The strip’s assets

Another organisation on which Gazans depend is Hamas, whose administrative branch runs the strip’s government. Since it took power, Hamas has expanded the public payroll from roughly 20,000 to 50,000 civil servants. Last year its spending contributed 0.8% to gdp growth, compared with 0.3% from all household and business spending. As charities run so many of the strip’s schools and hospitals, and the PA keeps the lights on, Hamas is able to spend lavishly elsewhere.

image: The Economist

It finances its spending with an adroit tax system. Though Gaza gets no imports from Israel, it does get them from Egypt, from which trade had recently increased, and the West Bank. Hamas taxes food and fuel crossing the Egyptian border; picks up 16.5% of the value of products from baby food to jeans; charges three shekels ($0.75) per kilo of fish caught by fishermen; and levies income tax. Altogether economists reckon that Hamas may take in somewhere in the region of 1.5bn shekels a year.

Other sources of finance are already in Israel’s sights. Gaza’s various Islamist groups receive maybe $100m a year from Iran, according to America’s best guess. Hamas also receives individual donations from the Gulf and the West, some of which are furtively transferred across borders using cryptocurrencies. Israel and its allies have already come down hard on these sources of finance where possible, freezing accounts in Istanbul and London.

Will aid to Gaza end up strengthening the position of Hamas? In the past, Israel has been wary of multilateral organisations working in the strip. Other governments have found that links between charities and Hamas are rare, however. In Gaza, few believe rumours that Hamas taxes aid. So grim is the situation that “a few bits of fuel getting lost is worth it”, argues the boss of a think-tank in Gaza.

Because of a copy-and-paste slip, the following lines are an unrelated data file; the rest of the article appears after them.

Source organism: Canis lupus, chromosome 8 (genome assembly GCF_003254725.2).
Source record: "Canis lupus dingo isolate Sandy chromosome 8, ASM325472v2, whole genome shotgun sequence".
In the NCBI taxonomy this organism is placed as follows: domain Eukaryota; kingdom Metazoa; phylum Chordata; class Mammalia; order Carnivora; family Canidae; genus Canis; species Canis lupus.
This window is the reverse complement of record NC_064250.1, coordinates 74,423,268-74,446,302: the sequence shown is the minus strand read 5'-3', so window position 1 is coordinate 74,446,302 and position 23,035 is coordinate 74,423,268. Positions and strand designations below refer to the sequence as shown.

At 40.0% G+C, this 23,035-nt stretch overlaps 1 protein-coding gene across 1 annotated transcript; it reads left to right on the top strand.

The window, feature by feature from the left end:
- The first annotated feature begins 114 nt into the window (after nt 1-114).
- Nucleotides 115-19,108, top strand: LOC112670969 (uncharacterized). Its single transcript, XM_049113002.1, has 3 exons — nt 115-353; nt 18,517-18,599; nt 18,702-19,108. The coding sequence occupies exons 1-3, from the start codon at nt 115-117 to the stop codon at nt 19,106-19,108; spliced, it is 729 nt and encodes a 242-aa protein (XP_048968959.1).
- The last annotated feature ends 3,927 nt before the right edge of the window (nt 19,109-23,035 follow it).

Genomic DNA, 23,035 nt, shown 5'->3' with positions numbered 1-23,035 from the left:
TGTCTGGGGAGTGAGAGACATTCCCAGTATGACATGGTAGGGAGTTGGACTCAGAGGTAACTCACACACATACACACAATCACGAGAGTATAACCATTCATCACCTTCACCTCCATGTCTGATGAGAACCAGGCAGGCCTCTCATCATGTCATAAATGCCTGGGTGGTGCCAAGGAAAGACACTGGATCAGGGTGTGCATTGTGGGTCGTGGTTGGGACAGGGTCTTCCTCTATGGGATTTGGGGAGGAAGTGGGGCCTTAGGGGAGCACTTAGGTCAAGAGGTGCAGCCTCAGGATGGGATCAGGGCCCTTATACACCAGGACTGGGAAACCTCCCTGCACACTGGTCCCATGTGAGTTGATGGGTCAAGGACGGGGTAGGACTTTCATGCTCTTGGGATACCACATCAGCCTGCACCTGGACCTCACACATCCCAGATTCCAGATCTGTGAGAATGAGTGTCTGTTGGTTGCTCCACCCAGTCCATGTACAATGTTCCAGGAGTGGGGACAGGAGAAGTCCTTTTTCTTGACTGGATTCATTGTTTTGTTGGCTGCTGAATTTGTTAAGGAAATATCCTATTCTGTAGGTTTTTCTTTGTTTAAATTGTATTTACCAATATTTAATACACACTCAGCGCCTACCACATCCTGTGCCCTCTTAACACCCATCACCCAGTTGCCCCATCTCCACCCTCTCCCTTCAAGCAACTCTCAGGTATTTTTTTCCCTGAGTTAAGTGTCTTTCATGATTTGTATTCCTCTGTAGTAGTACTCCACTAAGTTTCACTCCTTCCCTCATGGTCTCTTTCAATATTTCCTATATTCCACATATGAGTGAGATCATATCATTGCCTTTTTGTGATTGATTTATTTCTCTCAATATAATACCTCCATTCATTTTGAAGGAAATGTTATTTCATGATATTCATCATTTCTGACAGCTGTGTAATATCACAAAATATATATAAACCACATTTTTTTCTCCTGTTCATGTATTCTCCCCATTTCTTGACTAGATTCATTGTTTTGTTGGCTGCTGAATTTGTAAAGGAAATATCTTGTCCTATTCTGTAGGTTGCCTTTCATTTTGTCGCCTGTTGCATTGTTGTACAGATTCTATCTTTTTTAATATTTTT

Israeli policymakers also face dilemmas in the West Bank. Just a few thousand Gazans work in Israel; in contrast, a quarter of the West Bank’s labour force works over the border or in Jewish settlements. Israel does allow exports and imports through the West Bank—the duties on which make up around two-thirds of the PA’s budget. These taxes are collected by Israel and occasionally held up for months at a time before being transferred. Some Israeli officials reportedly want to cut such payments, either to redirect money towards Gazan reconstruction or in the hopes of stopping payments to Gazan families. Other Israeli officials insist that the PA needs more, not less, funding in order to keep a fragile peace.

In some ways, the choices facing Israeli politicians are exaggerated versions of ones that they have faced in the past. When Israel wanted to contain Hamas, it made no sense to help the group collect taxes. Now that Israel wants to destroy Hamas, it makes no sense in military terms to allow supplies into Gaza. Yet if it restricts the flow of supplies even more harshly, a humanitarian disaster will ensue. On October 17th Gaza’s health ministry begged for generators. Without them, it said, hospitals were about to shut down.